One building at a time, Erie is getting a makeover. Other cities across Pennsylvania prove that some of the region's best assets lie in the buildings that are already standing. Experts say Erie's revitalization starts with historic preservation.
In a city like Erie, there's a wide range of buildings. According to Mark Tanenbaum, one is silver and the other is gold. "There's no sense tearing down something beautiful to put up something box-like in its place." And, he knows first-hand the benefits of preserving historic properties. PACA, Mark Tenenbaum's organization, took over a historic building on state street around five years ago. "And we started rehabbing it and of course ultimately we bought it and now we are almost at 100 percent occupancy."
Experts say projects like this one positively impact the whole region. ECGRA Grant Program Manager, Tom Maggio, tells us, "Historic rehabilitation creates jobs and sustains jobs and we need jobs." That's why state leaders urge businesses to take advantage of state and federal historic tax credits, providing the funding to get these buildings in good shape.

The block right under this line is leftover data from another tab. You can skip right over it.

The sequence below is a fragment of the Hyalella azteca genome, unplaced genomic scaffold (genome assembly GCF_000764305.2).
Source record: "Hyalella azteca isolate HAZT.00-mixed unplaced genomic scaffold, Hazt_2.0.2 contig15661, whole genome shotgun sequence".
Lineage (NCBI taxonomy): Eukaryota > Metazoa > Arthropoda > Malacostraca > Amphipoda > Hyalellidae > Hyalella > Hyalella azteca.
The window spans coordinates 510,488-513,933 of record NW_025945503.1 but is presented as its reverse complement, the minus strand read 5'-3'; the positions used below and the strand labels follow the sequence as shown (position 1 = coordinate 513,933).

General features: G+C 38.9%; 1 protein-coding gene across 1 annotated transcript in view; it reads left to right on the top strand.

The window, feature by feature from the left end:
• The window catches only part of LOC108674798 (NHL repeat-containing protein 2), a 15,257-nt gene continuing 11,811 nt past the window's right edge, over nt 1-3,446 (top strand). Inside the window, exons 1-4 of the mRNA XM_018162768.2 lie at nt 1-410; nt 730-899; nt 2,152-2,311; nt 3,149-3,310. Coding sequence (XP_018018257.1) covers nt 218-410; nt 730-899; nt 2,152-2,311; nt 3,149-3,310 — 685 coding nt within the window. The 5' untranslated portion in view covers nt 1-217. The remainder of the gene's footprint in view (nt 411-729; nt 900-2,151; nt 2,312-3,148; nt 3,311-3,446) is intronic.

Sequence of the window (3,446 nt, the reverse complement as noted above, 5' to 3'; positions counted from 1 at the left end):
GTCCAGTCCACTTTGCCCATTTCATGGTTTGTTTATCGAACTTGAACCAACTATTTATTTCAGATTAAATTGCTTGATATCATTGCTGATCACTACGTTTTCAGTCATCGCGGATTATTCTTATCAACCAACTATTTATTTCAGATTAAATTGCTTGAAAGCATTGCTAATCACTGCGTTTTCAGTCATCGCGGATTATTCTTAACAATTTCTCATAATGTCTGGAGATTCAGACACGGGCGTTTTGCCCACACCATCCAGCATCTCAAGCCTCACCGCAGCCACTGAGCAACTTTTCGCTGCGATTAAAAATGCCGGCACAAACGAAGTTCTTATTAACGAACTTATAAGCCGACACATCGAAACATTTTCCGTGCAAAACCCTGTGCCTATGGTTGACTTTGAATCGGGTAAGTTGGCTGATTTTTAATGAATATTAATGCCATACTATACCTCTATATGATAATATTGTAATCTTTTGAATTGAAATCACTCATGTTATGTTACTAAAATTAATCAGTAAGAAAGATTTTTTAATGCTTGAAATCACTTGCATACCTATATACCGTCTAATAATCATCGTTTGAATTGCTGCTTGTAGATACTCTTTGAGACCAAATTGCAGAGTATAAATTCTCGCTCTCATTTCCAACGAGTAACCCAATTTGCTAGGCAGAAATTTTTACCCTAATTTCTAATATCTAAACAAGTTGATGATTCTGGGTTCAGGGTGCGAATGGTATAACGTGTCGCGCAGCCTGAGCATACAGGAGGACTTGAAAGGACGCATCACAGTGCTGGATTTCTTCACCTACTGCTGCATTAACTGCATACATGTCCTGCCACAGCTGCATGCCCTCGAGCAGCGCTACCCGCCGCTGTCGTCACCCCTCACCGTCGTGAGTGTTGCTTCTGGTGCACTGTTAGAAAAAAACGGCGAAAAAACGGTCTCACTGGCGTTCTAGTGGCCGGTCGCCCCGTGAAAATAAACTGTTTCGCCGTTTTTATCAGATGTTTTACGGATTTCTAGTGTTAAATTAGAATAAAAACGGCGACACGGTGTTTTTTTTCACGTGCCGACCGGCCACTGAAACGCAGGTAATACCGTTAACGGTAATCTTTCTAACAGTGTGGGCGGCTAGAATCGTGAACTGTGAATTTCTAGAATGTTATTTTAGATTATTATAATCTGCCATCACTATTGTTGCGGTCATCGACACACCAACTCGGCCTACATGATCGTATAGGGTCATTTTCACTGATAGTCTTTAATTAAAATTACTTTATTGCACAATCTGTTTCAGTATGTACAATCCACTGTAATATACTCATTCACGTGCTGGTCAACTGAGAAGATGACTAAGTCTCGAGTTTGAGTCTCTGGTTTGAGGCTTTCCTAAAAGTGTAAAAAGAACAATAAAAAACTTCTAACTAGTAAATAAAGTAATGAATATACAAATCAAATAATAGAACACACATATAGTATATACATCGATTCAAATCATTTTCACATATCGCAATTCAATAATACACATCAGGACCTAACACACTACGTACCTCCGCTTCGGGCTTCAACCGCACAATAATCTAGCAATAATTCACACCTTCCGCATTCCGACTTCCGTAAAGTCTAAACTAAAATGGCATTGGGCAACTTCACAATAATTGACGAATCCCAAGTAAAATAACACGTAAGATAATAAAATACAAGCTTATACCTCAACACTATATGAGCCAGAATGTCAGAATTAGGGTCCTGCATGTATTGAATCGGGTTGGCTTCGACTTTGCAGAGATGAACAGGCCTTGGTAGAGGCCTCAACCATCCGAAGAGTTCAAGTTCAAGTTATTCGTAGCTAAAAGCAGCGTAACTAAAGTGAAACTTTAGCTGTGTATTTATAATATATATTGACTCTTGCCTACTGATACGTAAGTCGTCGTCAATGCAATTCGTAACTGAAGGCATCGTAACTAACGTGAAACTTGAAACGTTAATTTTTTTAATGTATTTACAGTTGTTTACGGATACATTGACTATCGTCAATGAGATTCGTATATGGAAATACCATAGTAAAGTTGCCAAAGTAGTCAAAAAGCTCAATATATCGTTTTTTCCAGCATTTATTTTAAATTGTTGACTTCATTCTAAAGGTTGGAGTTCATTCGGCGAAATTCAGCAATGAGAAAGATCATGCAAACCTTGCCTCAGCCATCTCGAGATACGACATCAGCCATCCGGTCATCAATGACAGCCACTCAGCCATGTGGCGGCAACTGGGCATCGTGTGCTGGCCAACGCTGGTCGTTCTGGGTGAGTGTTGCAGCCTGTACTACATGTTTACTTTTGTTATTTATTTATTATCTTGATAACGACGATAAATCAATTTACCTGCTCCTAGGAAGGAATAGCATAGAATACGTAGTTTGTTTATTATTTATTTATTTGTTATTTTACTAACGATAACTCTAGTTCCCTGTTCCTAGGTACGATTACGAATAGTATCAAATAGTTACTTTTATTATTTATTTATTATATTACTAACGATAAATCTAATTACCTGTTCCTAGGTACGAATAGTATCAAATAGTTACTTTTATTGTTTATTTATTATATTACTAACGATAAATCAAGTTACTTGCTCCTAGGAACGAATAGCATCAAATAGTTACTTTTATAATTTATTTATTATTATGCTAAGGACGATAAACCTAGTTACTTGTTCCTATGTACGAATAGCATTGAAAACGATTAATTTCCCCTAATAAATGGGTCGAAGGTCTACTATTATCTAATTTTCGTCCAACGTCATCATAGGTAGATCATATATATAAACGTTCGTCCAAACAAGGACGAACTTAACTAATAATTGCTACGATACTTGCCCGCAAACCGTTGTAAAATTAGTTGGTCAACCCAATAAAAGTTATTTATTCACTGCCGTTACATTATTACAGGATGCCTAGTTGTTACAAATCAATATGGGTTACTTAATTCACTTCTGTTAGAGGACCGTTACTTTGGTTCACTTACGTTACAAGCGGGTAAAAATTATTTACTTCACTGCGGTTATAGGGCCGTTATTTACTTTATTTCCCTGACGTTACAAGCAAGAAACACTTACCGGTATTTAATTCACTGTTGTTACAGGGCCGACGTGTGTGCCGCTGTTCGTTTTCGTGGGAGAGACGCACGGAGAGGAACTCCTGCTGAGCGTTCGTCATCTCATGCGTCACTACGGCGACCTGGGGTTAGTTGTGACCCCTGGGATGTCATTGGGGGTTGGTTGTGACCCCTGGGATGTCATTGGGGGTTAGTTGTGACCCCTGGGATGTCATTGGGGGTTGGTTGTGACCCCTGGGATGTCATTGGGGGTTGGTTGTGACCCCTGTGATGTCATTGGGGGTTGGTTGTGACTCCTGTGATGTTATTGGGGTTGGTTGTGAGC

Scott Doyle of the Pennsylvania State Historic Preservation Office says, "It's an underutilized program that we think could spur and help and assist preservation efforts throughout the county".
Some local businesses are already benefitting from the programs. Maggio tells us, "Starbucks and Molly Branigans are a great example of successful tax credit projects."
And, advocates say, Erie's revitalization comes down to taking the old and making it new again. Lovell Place and the Erie Insurance Armory also taking advantage of these tax credit programs.
Tanenbaum tells us PACA doesn't qualify for the tax credits, but he is still a huge supporter of giving life back to historic buildings.
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